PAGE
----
Individual Control Measures and Screening
• Provide temperature and/or symptom screenings for all workers (including docents, interns, volunteers, etc.) at the beginning of their shift. Make sure the temperature/symptom screener avoids close contact with workers to the extent possible. Both screeners and employees should wear face coverings for the screening. • If requiring self-screening at home, which is an appropriate alternative to providing it at the establishment, ensure that screening was performed prior to the worker leaving the home for their shift and follows CDC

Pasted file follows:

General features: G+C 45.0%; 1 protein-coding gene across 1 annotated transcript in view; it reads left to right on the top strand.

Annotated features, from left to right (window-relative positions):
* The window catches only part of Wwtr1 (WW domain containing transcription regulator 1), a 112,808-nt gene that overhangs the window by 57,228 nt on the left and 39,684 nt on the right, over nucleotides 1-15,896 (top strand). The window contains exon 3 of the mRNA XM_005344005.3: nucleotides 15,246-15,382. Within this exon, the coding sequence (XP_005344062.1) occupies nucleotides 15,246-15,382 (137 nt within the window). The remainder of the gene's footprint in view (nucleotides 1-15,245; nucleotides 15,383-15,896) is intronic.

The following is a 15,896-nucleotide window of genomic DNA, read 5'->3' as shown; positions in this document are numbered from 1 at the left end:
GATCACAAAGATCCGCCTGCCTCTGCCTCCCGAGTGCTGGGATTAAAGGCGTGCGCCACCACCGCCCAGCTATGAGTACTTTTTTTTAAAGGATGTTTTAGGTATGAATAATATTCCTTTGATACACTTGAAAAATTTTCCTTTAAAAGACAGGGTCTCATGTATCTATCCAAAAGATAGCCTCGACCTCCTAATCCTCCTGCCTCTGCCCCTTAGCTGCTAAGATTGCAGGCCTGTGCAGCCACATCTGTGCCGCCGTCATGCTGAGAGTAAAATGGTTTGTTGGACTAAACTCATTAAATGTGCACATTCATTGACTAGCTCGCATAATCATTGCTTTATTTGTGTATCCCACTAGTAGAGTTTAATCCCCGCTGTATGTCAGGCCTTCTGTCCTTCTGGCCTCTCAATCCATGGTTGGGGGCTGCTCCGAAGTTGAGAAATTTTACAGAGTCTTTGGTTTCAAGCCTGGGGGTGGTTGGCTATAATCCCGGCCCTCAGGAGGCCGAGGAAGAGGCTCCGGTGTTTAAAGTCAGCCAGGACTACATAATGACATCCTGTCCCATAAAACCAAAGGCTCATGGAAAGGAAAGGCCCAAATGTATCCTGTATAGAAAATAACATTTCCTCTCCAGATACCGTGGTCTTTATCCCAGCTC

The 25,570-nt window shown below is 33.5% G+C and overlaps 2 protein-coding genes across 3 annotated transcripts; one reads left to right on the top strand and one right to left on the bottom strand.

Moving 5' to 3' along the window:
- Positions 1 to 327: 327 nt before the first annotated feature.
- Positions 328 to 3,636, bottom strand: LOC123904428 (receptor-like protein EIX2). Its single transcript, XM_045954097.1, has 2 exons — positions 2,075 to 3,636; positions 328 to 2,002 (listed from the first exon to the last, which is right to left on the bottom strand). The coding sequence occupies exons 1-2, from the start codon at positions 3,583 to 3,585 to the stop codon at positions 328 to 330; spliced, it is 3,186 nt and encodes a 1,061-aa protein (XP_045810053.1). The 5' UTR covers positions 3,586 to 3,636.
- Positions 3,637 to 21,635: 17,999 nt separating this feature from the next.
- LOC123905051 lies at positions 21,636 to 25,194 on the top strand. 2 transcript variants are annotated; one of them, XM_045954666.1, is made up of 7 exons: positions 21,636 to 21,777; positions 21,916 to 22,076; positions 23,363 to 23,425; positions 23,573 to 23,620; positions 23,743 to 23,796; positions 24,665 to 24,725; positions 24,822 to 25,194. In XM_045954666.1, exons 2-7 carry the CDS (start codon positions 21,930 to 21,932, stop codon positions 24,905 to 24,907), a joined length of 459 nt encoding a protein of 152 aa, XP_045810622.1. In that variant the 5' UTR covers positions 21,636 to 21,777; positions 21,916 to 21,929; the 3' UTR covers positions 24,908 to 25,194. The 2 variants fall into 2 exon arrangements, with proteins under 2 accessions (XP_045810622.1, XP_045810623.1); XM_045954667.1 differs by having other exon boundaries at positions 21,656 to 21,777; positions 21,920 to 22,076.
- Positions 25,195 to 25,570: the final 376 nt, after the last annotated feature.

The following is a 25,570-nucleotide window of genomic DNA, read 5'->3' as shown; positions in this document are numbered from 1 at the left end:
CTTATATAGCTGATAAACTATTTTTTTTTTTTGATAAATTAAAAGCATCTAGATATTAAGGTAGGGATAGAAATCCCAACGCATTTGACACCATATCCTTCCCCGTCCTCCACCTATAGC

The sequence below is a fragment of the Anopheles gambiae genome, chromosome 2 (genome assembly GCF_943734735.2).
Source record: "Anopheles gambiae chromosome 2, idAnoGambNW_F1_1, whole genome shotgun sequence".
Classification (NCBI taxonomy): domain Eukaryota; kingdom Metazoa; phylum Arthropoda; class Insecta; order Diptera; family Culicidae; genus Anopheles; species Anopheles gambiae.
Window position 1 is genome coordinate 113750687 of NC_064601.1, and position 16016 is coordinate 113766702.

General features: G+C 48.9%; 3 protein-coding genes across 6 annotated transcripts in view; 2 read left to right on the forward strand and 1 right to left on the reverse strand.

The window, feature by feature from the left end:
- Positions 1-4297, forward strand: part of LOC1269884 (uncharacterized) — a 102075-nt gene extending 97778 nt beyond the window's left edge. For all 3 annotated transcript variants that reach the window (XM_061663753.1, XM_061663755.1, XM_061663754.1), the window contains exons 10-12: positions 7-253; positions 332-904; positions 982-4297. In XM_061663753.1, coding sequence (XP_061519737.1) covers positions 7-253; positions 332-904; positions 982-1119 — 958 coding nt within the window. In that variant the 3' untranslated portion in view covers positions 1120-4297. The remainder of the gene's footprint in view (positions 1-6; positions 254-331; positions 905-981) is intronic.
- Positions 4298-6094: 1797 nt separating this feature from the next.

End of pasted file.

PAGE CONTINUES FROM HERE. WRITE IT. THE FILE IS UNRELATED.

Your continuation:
guidelines, as described in the Topics for Employee Training section above. • Encourage workers, volunteers, and visitors who are sick or exhibiting symptoms of COVID-19 to stay home. • Employers should provide and ensure workers and volunteers use all required protective equipment including face coverings and gloves where necessary. • Employers should consider where disposable glove use may be helpful to supplement frequent handwashing or use of hand sanitizer; examples are for workers who are screening others for symptoms or handling commonly touched items. • Face coverings are strongly recommended when employees are in the vicinity of others. Workers and volunteers should have face coverings available and wear them when in shared work areas, such as offices and other areas on the property. Face coverings must not be shared. • Outdoor museum and gallery operators must take reasonable measures including posting signage in strategic and highly-visible locations to remind visitors that they should use face coverings during their visit.